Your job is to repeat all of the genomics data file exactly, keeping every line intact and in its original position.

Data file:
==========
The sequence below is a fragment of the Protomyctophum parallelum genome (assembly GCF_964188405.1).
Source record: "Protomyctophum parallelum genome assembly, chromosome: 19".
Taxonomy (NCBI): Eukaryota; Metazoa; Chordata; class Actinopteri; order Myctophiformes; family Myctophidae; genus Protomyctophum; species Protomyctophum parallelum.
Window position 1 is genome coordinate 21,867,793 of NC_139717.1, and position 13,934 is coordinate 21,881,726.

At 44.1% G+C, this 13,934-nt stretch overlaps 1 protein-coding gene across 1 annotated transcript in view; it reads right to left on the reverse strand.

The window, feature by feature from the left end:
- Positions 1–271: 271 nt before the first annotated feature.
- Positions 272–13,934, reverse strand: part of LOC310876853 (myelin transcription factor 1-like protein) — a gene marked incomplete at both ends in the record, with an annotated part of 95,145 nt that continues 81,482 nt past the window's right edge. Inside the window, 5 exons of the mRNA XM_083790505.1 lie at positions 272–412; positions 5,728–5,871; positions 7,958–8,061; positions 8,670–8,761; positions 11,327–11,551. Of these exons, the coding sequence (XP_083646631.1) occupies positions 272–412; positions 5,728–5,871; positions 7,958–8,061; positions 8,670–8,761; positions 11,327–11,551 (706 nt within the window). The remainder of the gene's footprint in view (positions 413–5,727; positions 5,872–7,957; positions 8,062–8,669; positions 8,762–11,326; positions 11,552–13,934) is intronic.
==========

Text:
The sequence below is a fragment of the Protomyctophum parallelum genome (assembly GCF_964188405.1).
Source record: "Protomyctophum parallelum genome assembly, chromosome: 19".
Taxonomy (NCBI): Eukaryota; Metazoa; Chordata; class Actinopteri; order Myctophiformes; family Myctophidae; genus Protomyctophum; species Protomyctophum parallelum.
Window position 1 is genome coordinate 21,867,793 of NC_139717.1, and position 13,934 is coordinate 21,881,726.

At 44.1% G+C, this 13,934-nt stretch overlaps 1 protein-coding gene across 1 annotated transcript in view; it reads right to left on the reverse strand.

The window, feature by feature from the left end:
- Positions 1–271: 271 nt before the first annotated feature.
- Positions 272–13,934, reverse strand: part of LOC310876853 (myelin transcription factor 1-like protein) — a gene marked incomplete at both ends in the record, with an annotated part of 95,145 nt that continues 81,482 nt past the window's right edge. Inside the window, 5 exons of the mRNA XM_083790505.1 lie at positions 272–412; positions 5,728–5,871; positions 7,958–8,061; positions 8,670–8,761; positions 11,327–11,551. Of these exons, the coding sequence (XP_083646631.1) occupies positions 272–412; positions 5,728–5,871; positions 7,958–8,061; positions 8,670–8,761; positions 11,327–11,551 (706 nt within the window). The remainder of the gene's footprint in view (positions 413–5,727; positions 5,872–7,957; positions 8,062–8,669; positions 8,762–11,326; positions 11,552–13,934) is intronic.